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Alzheimer's Disease - Genetic Testing And Alzheimer's Disease

age aging social clinical individual dementia mutation risk

DNA testing can be performed to determine whether an individual has a mutation in one of the causative genes and/or whether he or she carries one or two copies of the APOEε4 susceptibility gene. Whether to test and which test to perform will depend on three conditions: family history of dementia, age of onset of disease, and clinical status of the individual. If a person has dementia, the test result could be useful in determining that the cause of the dementia is a form of AD. If a person has no symptoms of dementia, an estimate of the individual's risk could be developed, using the test. In the case of such estimates, both the actual accuracy of the test and the tested individual's understanding of its accuracy are of concern. While the consensus is that presymptomatic testing for causative mutations may be performed with appropriate counseling, debate over the safety and utility of APOE testing for individuals who do not show symptoms of Alzheimer's is ongoing.

In 2001, there was no treatment that prevented, much less cured, AD. Information regarding the risk of developing AD is useful only in life planning activities (such as purchasing or offering health insurance coverage or long-term care insurance coverage, or choosing retirement age) or in family planning. An individual's ability to cope with either an increased or a decreased risk may vary. Misuse of the information resulting in insurance or employment discrimination is possible. Absence of a causative gene mutation or of an APOEε4 susceptibility gene in either symptomatic or presymptomatic disease does not preclude AD as the cause of dementia or mean that the individual has no risk of developing AD in later years.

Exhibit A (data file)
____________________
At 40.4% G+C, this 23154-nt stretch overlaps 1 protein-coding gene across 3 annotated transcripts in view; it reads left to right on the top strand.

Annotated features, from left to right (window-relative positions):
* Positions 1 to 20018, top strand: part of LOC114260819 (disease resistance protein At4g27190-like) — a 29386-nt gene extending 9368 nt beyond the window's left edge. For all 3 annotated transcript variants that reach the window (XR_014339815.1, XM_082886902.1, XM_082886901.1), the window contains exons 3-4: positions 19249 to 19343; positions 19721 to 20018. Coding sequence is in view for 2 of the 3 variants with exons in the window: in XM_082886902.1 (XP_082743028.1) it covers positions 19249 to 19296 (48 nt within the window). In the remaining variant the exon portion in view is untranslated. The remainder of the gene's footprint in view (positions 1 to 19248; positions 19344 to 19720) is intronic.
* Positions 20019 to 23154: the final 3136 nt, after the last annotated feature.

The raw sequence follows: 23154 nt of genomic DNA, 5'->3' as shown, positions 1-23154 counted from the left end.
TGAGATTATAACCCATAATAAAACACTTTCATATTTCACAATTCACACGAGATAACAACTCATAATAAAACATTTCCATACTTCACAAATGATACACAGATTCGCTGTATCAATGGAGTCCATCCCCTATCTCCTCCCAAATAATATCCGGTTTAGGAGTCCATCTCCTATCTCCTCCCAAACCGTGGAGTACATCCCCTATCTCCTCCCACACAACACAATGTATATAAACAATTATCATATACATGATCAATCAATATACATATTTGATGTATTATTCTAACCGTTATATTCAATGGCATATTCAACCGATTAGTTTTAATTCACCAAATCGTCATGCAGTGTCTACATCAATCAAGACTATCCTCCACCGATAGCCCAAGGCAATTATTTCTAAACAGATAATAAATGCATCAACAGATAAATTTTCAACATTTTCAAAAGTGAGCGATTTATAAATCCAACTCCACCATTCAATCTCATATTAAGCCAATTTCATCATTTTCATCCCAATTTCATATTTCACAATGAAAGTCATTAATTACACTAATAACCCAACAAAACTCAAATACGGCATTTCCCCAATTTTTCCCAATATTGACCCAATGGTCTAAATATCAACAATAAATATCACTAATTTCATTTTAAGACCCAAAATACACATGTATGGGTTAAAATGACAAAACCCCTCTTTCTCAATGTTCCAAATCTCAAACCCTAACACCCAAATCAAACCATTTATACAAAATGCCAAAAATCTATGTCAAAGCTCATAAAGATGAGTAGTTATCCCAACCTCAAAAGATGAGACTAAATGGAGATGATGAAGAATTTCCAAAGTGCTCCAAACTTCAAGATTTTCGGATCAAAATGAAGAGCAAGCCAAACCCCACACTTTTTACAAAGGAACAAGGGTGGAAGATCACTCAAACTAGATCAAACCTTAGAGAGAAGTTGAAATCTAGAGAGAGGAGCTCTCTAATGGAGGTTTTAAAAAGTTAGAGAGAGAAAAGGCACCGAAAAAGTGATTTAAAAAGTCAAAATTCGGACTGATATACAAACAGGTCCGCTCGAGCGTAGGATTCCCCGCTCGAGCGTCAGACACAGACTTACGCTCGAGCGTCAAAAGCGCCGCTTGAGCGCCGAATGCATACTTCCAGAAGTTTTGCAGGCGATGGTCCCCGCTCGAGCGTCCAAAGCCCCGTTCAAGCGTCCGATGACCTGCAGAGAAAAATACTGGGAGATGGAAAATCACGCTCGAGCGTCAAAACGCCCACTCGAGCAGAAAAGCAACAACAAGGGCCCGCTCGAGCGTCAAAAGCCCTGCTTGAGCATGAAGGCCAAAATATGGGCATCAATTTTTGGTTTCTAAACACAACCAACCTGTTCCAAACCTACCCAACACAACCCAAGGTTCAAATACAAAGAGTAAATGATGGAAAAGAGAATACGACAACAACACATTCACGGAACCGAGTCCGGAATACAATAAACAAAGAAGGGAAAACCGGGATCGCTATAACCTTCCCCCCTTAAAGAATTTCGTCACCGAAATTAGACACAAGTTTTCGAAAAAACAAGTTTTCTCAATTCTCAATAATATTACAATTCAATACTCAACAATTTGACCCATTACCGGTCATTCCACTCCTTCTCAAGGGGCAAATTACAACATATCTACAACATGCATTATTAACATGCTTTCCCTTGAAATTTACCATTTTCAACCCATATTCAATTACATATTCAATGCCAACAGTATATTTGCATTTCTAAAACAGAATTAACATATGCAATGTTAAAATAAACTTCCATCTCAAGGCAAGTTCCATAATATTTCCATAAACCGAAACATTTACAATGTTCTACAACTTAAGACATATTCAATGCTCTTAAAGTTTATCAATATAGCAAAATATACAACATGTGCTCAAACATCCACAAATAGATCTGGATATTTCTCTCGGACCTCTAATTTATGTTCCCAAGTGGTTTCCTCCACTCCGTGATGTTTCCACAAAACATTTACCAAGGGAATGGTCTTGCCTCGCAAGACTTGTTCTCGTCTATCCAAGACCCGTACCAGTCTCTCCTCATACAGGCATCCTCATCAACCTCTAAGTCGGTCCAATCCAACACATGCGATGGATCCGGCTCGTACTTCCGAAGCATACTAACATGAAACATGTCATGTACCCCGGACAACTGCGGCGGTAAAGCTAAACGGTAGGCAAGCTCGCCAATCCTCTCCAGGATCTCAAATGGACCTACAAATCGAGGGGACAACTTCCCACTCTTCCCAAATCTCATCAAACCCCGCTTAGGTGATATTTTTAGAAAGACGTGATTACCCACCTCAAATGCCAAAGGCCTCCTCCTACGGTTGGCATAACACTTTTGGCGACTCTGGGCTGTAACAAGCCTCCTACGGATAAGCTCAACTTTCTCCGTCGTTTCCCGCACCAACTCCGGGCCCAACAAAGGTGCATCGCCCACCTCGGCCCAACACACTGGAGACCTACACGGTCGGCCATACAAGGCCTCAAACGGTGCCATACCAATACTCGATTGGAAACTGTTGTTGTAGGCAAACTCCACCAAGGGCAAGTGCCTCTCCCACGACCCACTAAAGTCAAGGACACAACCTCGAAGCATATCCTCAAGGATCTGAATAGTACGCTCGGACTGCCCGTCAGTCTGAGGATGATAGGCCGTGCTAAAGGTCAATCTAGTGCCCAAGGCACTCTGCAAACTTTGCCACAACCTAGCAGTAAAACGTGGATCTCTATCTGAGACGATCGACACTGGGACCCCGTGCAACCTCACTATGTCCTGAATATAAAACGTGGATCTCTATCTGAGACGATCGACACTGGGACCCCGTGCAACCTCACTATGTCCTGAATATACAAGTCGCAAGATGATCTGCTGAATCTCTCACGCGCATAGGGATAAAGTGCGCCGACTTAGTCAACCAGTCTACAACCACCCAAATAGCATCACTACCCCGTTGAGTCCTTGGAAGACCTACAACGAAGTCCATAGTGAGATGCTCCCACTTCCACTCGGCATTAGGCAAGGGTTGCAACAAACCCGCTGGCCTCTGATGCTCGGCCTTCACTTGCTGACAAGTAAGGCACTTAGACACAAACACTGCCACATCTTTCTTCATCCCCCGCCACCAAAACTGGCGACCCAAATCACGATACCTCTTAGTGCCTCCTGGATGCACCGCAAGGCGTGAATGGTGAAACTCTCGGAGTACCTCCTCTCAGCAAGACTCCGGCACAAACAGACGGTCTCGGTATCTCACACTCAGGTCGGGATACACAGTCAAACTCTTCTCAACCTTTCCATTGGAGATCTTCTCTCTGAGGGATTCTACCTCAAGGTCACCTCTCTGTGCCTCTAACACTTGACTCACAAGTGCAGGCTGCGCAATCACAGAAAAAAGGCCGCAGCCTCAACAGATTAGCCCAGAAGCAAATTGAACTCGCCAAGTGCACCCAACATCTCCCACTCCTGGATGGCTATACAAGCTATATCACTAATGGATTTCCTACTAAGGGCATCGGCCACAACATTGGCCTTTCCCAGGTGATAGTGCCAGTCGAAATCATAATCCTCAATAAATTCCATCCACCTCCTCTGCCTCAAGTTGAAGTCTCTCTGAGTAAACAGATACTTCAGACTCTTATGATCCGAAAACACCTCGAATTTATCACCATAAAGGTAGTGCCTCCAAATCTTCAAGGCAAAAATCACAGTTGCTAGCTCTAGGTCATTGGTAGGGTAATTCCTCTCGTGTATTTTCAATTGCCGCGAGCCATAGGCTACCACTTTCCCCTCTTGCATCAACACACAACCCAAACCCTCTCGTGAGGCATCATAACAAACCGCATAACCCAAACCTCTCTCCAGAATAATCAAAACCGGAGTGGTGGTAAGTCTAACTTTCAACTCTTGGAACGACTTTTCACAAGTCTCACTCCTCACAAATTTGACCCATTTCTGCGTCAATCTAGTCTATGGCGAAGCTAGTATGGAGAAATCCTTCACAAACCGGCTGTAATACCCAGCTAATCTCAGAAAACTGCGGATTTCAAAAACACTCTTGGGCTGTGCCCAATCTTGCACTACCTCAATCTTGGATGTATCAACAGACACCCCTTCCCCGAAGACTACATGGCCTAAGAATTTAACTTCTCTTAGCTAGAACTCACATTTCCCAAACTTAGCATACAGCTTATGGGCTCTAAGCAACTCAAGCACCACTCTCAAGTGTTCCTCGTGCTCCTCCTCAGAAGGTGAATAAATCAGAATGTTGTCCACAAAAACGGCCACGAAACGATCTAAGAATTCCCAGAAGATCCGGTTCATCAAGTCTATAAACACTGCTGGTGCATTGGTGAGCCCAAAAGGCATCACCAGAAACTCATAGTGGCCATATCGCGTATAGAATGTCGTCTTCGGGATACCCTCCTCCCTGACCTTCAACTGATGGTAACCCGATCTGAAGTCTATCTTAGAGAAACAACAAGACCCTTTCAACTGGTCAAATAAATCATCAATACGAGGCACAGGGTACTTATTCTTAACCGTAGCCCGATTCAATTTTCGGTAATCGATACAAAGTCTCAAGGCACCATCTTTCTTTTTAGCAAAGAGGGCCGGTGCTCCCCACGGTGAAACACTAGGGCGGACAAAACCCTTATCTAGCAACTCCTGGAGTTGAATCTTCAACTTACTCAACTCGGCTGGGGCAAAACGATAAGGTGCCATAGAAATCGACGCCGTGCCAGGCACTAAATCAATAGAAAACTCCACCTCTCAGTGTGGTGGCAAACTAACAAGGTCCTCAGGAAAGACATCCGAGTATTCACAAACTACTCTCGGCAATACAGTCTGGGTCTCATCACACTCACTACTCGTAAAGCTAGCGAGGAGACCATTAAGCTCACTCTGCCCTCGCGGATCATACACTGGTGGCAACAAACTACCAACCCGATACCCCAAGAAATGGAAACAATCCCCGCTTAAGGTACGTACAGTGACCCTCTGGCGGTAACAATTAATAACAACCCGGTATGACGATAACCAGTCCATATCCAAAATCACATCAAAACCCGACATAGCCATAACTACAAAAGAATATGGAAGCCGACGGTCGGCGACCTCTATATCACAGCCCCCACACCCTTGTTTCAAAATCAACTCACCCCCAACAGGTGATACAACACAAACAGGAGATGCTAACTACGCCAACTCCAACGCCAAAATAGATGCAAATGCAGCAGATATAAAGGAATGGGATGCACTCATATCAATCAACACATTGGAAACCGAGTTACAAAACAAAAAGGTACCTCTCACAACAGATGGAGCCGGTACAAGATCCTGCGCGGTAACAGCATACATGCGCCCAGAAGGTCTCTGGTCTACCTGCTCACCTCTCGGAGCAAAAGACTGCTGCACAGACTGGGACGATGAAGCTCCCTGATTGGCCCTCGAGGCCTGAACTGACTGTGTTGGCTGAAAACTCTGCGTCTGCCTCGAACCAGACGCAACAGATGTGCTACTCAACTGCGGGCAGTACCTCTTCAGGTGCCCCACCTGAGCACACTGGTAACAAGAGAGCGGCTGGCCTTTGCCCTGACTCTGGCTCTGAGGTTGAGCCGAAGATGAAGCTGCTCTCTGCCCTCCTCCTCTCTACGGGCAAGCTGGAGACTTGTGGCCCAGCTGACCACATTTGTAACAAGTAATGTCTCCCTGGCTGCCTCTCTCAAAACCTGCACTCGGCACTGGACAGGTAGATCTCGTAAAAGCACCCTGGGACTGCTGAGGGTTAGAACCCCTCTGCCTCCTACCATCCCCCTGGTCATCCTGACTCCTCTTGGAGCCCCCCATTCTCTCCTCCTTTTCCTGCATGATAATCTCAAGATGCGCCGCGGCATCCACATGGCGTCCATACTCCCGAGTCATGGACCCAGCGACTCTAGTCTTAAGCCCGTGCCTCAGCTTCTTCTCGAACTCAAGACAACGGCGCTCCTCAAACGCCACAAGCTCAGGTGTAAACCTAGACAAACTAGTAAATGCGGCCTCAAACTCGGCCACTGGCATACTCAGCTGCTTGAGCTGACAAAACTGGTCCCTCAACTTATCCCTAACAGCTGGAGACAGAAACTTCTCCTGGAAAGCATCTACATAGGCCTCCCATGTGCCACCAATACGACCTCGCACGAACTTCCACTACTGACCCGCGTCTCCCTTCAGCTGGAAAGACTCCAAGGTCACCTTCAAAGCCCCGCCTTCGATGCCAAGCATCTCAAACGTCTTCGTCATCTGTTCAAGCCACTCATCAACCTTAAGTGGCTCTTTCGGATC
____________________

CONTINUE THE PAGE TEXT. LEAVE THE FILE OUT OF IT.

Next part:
P. C. Gaskell Jr.

Bibliography

Mace, Nancy L., and Peter V. Rabins, eds. The 36-Hour Day, 3rd ed. Baltimore: The Johns Hopkins University Press, 1999.

St. George-Hyslop, Peter H. "Piecing Together Alzheimer's." Scientific American (Dec. 2000): 76-83.

Terry, Robert D., et al., eds. Alzheimer Disease, 3rd ed. Philadelphia, PA: Lippincott, Williams & Wilkins, 1999.

Internet Resources

"Ethical, Legal, and Social Issues." Human Genome Project, U.S. Department of Energy Office of Science. <http://www.ornl.gov/TechResources/Human_Genome/home.html>.

"Progress Report on Alzheimer's Disease, 1999." National Institute on Aging. Bethesda: National Institutes of Health, 1999. <http://www.nih.gov/nia/>.

The first preimplantation testing for the APP mutation was announced in February 2002. Four gene-negative embryos from a gene-positive woman were selected and implanted, and she gave birth to one child who was free of the gene mutation, which causes early-onset Alzheimer's disease.

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